While the slate of supertalls entering the city’s development pipeline has been dwindling across most neighborhoods, the trickle of new construction has stayed constant in the densest areas of Midtown and the Financial District. Within the blocks of Lower Manhattan, 45 Broad Street has continued to make progress, and now, workers are arriving on-site for what will become Downtown’s tallest residential tower.
As construction begins to make headway on new residential towers at 15 East 30th Street and 277 Fifth Avenue, just to the south, an actual supertall is in the works at 262 Fifth Avenue. Applications for the site were filed back in September of 2016, before it got a slight height boost to 1,001 feet. Now, demolition is complete on the site’s old occupant.
The past few weeks have brought substantial news surrounding the various supertalls coming to Hudson Yards, including 3 Hudson Boulevard, and 50 Hudson Yards. While both of those projects are still in their early stages of development, 30 Hudson Yards is now taking its place as the flagship tower of the new neighborhood, having surpassed its sibling 10 Hudson Yards’ 895-foot-tall peak, on the way to an eventual 1,296-foot pinnacle.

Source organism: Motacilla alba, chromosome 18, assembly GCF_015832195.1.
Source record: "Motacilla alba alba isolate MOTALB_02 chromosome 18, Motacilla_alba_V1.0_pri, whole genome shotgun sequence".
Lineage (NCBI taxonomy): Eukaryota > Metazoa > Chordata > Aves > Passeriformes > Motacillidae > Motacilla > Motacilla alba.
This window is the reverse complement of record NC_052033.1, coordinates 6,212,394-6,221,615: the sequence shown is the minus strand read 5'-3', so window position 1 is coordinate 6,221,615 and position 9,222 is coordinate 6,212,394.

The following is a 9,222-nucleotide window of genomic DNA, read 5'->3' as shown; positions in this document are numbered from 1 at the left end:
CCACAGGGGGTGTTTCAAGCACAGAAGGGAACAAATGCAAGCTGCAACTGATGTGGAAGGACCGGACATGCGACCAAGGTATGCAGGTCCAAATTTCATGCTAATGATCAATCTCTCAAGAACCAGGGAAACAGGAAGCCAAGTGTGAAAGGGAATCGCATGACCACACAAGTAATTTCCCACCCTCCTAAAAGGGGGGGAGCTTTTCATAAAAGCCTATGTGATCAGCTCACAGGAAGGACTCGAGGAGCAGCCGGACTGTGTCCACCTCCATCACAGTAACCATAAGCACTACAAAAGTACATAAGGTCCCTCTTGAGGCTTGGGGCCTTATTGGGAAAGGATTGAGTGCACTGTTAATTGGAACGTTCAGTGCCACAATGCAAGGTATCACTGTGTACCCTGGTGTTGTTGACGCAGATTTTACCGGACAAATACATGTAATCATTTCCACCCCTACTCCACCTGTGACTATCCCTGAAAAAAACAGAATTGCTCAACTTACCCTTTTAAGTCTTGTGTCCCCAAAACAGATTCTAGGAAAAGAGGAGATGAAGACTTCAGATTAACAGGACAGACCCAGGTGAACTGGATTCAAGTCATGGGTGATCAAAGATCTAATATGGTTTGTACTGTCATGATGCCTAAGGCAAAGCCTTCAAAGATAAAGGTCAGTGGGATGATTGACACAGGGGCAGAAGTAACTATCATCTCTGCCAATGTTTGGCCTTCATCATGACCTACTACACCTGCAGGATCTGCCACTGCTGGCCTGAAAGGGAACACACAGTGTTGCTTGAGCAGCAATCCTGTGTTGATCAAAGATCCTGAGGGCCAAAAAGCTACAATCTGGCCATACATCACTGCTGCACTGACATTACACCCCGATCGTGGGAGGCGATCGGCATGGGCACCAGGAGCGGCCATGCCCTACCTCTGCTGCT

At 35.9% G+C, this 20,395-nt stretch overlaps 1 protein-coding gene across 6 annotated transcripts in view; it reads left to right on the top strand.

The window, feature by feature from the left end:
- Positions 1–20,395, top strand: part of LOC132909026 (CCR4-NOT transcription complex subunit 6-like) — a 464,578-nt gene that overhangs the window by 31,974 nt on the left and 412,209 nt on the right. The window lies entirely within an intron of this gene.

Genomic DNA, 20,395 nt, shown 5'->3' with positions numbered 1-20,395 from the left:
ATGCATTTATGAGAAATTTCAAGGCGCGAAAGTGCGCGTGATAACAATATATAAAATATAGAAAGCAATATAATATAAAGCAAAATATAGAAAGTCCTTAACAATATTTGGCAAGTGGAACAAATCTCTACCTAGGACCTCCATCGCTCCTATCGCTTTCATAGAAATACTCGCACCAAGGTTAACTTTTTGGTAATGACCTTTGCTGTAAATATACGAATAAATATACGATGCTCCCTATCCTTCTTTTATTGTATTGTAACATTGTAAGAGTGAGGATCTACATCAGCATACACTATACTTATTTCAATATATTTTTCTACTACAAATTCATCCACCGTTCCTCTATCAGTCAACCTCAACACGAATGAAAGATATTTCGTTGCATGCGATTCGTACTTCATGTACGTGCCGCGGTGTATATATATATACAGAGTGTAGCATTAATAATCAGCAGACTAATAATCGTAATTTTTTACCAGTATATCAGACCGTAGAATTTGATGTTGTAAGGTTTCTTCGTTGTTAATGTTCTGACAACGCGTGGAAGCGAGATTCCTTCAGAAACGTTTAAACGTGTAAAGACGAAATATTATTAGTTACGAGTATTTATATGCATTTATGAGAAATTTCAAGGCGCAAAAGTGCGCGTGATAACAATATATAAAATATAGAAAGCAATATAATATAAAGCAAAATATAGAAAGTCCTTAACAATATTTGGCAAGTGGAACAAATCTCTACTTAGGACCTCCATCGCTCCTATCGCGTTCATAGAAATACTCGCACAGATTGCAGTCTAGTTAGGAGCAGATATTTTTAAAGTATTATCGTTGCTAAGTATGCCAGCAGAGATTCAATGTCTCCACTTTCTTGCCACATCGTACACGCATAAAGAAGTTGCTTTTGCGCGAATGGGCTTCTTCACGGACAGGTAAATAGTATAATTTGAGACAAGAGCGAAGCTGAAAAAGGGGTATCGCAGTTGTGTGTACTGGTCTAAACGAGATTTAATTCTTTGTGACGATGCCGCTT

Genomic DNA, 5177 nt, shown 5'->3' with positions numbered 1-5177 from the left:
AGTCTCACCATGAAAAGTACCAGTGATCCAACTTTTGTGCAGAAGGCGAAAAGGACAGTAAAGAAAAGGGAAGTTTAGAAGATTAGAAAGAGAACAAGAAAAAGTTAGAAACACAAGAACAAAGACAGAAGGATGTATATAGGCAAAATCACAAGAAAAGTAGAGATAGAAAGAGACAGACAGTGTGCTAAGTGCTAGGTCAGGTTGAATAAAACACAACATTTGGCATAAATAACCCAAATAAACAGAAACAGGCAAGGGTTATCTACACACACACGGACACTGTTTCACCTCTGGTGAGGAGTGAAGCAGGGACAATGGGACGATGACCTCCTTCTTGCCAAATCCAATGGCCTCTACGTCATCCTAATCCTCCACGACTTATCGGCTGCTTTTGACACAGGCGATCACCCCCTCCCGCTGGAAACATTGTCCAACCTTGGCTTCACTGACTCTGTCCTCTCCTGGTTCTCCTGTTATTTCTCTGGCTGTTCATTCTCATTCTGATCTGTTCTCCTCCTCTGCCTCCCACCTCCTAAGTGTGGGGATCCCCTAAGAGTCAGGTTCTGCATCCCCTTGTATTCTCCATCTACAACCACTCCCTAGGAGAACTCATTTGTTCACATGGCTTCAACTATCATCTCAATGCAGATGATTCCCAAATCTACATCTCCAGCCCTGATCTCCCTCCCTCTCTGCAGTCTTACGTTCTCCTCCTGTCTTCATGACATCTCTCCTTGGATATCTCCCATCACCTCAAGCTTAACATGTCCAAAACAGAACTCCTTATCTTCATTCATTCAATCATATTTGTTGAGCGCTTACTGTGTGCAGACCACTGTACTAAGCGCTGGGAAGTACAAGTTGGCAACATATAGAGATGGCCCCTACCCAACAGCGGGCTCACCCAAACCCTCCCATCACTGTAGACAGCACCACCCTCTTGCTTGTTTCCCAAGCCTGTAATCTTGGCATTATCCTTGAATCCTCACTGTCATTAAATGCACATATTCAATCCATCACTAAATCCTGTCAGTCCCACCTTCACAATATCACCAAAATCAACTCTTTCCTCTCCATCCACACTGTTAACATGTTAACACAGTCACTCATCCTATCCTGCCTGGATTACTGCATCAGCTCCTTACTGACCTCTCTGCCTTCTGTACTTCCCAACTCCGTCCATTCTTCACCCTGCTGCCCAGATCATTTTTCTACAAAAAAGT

With activity making headway at several of the supertalls that will eventually comprise Hudson Yards, it should come as no surprise that progress is also occurring at The Moinian Group’s 3 Hudson Boulevard, where FX Fowle has designed a building that will rise approximately 1,050 feet to its rooftop. While Moinian has said plans for the tower are still being finalized, additional renderings of the spired version have again appeared thanks to its architect, and construction at the site also appears to have begun.
The development boom that began to envelope the 57th Street corridor with One57’s rise is finally at peak frenzy. 220 Central Park South is nearing completion, 111 West 57th Street is being clad in its terra cotta and bronze facade, and the future 1,550-foot-tall 217 West 57th Street, aka Central Park Tower, is also seeing its exterior falling into place.